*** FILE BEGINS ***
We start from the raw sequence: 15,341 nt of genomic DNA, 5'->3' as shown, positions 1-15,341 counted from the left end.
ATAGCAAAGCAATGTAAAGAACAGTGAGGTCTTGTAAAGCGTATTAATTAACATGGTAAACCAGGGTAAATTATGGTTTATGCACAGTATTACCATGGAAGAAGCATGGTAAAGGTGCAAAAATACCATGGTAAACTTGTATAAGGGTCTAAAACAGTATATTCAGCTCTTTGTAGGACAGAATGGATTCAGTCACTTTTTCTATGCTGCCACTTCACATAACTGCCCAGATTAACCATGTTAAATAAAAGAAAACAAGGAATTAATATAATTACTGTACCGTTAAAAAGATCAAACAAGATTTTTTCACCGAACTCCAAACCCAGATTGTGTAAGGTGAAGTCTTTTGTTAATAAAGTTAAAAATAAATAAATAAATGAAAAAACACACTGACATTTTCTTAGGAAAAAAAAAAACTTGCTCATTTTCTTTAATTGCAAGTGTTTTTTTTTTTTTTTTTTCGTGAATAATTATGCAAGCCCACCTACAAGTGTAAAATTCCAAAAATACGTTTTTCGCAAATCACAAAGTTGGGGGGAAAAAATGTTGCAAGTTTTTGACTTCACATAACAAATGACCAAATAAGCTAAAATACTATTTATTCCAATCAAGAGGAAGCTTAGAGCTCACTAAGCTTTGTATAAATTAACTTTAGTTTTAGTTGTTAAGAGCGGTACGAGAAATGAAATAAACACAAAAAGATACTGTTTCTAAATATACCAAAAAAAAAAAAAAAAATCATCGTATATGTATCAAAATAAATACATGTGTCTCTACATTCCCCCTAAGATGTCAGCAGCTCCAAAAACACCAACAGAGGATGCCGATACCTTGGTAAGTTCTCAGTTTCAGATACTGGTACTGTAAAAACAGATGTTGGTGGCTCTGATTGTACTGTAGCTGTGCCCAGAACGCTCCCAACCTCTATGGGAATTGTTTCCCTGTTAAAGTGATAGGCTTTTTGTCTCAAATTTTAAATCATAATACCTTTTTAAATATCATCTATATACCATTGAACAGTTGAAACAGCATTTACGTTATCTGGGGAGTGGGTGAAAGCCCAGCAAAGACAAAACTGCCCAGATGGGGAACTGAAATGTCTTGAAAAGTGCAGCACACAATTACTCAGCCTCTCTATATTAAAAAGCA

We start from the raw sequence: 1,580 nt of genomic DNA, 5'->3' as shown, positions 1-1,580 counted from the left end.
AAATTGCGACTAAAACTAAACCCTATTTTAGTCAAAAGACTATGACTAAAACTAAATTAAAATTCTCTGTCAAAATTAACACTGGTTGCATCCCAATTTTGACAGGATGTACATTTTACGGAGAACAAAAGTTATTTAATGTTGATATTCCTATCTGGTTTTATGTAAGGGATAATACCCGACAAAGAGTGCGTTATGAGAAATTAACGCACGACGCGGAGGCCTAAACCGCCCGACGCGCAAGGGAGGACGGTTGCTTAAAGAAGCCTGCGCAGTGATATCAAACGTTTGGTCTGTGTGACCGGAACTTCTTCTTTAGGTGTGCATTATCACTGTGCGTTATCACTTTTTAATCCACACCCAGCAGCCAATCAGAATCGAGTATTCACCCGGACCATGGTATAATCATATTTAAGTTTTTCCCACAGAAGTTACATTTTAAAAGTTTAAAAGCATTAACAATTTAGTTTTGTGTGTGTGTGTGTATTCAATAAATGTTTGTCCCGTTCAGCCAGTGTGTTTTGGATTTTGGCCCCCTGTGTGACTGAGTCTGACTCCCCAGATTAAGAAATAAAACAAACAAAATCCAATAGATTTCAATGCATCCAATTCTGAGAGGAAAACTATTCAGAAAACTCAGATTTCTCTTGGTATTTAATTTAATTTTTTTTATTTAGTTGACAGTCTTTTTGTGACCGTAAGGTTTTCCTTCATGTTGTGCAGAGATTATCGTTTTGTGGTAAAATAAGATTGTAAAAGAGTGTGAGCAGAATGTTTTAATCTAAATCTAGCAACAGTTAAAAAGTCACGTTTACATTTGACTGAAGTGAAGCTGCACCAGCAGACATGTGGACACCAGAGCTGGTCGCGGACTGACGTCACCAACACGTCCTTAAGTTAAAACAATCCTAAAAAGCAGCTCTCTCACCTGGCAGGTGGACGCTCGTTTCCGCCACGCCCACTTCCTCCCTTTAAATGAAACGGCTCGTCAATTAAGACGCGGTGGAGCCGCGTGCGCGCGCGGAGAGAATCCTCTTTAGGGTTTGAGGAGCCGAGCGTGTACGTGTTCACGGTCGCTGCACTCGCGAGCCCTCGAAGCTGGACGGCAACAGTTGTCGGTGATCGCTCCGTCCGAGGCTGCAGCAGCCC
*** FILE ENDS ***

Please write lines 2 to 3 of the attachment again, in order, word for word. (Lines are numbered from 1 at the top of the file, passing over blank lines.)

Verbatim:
ATAGCAAAGCAATGTAAAGAACAGTGAGGTCTTGTAAAGCGTATTAATTAACATGGTAAACCAGGGTAAATTATGGTTTATGCACAGTATTACCATGGAAGAAGCATGGTAAAGGTGCAAAAATACCATGGTAAACTTGTATAAGGGTCTAAAACAGTATATTCAGCTCTTTGTAGGACAGAATGGATTCAGTCACTTTTTCTATGCTGCCACTTCACATAACTGCCCAGATTAACCATGTTAAATAAAAGAAAACAAGGAATTAATATAATTACTGTACCGTTAAAAAGATCAAACAAGATTTTTTCACCGAACTCCAAACCCAGATTGTGTAAGGTGAAGTCTTTTGTTAATAAAGTTAAAAATAAATAAATAAATGAAAAAACACACTGACATTTTCTTAGGAAAAAAAAAAACTTGCTCATTTTCTTTAATTGCAAGTGTTTTTTTTTTTTTTTTTTCGTGAATAATTATGCAAGCCCACCTACAAGTGTAAAATTCCAAAAATACGTTTTTCGCAAATCACAAAGTTGGGGGGAAAAAATGTTGCAAGTTTTTGACTTCACATAACAAATGACCAAATAAGCTAAAATACTATTTATTCCAATCAAGAGGAAGCTTAGAGCTCACTAAGCTTTGTATAAATTAACTTTAGTTTTAGTTGTTAAGAGCGGTACGAGAAATGAAATAAACACAAAAAGATACTGTTTCTAAATATACCAAAAAAAAAAAAAAAAATCATCGTATATGTATCAAAATAAATACATGTGTCTCTACATTCCCCCTAAGATGTCAGCAGCTCCAAAAACACCAACAGAGGATGCCGATACCTTGGTAAGTTCTCAGTTTCAGATACTGGTACTGTAAAAACAGATGTTGGTGGCTCTGATTGTACTGTAGCTGTGCCCAGAACGCTCCCAACCTCTATGGGAATTGTTTCCCTGTTAAAGTGATAGGCTTTTTGTCTCAAATTTTAAATCATAATACCTTTTTAAATATCATCTATATACCATTGAACAGTTGAAACAGCATTTACGTTATCTGGGGAGTGGGTGAAAGCCCAGCAAAGACAAAACTGCCCAGATGGGGAACTGAAATGTCTTGAAAAGTGCAGCACACAATTACTCAGCCTCTCTATATTAAAAAGCA

We start from the raw sequence: 1,580 nt of genomic DNA, 5'->3' as shown, positions 1-1,580 counted from the left end.